Through Western ethnocentric perspectives, it would be difficult to truly grasp African art and culture, he cautioned.
Prestø used the term, ‘Euro-Western’ instead of western as he sees himself as a descendent of Africans that are taken forcefully from Africa to the Caribbean and to the Americas over 500 years ago. He refused to give away ‘Western’ as though that Africans did not contribute to it. ‘Western’ is not equivalent to ‘White’ or ‘European’, he explained and admitted that there might be a need for a better terminology.
The Language That Hides the Brutal Truth
Prestø’s highlighted euphemism used by researchers, such as ‘to colonise’ hides the brutal violence of the invaders into a country. He used the indigenous Caribbeans, Taino, as an example that in their point of view, who are now almost killed off due to colonisation, would have viewed it as an invasion. “We are already doing politricks. We are already hiding what we are talking about and in most incidents, we are talking about war. I have to leave that clear otherwise it would be indefensible for me to continue. The Caribbean was a site of war. America was a site of war. South Africa was a site of war.”
On the screen, he showed two definitions:
Colonalism refers to the historical experience of domination that coincided with the colonial enterprise, typically traced to the period between the 18th to 20th centuries.
Coloniality is an epistemic concept that finds its origins in the 15th century discovery of the ‘New World’ which dominates and controls subsequent modes of knowledge production through codifying differences between the civilised West and the underdeveloped Rest.
Prestø further explained that, “What that means is that we started to change education. We start to change storytelling. We started to fabricate our view of ourselves and the view of the rest, so-called othering. […] So, we are civilised, we are highly cultured, but they are dumb and savages. Therefore, we must dominate them. We must take their land. we must take their women.”
Below is a list that Prestø created to highlight which words are hiding the brutal truth:
Colony = invaded country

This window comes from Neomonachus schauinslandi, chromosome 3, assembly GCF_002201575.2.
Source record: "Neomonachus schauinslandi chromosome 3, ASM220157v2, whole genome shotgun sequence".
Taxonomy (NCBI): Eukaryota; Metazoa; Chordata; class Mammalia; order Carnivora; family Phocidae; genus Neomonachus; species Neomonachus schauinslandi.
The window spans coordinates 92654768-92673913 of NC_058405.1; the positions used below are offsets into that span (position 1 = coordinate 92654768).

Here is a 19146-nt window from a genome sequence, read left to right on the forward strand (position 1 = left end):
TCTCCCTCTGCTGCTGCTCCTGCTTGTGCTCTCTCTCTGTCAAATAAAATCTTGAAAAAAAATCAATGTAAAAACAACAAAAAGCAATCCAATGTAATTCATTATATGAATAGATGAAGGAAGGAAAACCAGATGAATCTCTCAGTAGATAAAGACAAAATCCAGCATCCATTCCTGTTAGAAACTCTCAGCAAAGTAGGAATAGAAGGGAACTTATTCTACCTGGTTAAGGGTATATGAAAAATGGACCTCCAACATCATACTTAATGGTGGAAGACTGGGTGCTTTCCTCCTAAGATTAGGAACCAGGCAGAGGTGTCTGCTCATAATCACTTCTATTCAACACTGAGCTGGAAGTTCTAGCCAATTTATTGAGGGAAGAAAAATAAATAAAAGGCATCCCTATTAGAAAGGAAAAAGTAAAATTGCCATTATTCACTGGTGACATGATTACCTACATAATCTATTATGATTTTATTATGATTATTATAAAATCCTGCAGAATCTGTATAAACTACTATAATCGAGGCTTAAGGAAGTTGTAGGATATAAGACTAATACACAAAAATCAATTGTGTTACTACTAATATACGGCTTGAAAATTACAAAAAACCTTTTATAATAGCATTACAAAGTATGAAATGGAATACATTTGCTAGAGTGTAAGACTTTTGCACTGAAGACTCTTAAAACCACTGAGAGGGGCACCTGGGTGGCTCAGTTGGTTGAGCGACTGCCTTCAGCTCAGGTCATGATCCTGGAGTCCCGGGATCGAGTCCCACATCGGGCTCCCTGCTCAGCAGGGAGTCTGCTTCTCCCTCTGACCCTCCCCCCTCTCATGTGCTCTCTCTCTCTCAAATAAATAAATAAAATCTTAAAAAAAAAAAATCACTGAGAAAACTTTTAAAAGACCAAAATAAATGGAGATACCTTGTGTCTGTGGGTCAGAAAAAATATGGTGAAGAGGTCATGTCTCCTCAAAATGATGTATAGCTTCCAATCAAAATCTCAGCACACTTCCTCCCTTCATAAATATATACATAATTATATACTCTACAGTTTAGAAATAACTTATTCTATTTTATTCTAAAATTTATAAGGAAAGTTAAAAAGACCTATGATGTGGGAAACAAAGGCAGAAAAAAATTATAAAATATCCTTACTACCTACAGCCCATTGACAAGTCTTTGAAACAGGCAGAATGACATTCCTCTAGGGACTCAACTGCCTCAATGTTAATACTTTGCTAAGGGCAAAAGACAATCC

Colonialisation = war
Slaves = hostages
Slave owners = human traffickers
Slave catchers = police
Plantation = death camps
Mistresses = rape victims
Overseers = torturers
Trading = kidnappers
Profit = theft
He then rewrote a passage that initially read, “Slave families lived on plantations owned by white slaveowners who hired overseers to maintain discipline,” to “Black families were held hostage in death camps by white human traffickers who employed torturers to torture and kill them.”
“We need to start there, to understand how much we are hiding in our everyday talk.” The recent ‘blackface’ debate in Norway was an example of how Norwegians were ridiculing “blacks at death camps”, and he called the discussion “dumb”, “absurd”, and “undignifying”.
Academic accountability: Shifting the Geography of Reason
“If you don’t apply decolonial perspectives in your research on Africana Dance you will reach less than 60 years back in time, and most of what you glean will be “corrupted” information,” warned Prestø.
The origin of the concept of “shifting the geography of reason” was born out of a dialogue between the Department of Africana Studies at Brown University, the Institute for Caribbean Thought in Jamaica, and the Africana Thought series at Routledge in the late 1990s on the decolonial thought movement. It is also the motto of the Caribbean Philosophical Association.
Shifting the geography of reason is to change the historical perpetuation that Africans are non-intellectuals, and thus were denied the capacity to produce knowledge and to have rational thought. When such bias, especially in the context of Western philosophy, is so prevalent it has dire consequences for our society and education.
“Euro-Western believes that they own reason. Therefore, this pertains in art,” said Prestø. Speeding through he highlighted how the map of Africa is unnaturally constructed and distorted in the commonly used Mercator’s world map in classrooms, where Africa is in fact much larger. Africa as a continent has its own diverse cultures and had kingdoms with their own trade, libraries and universities in pre-colonial times.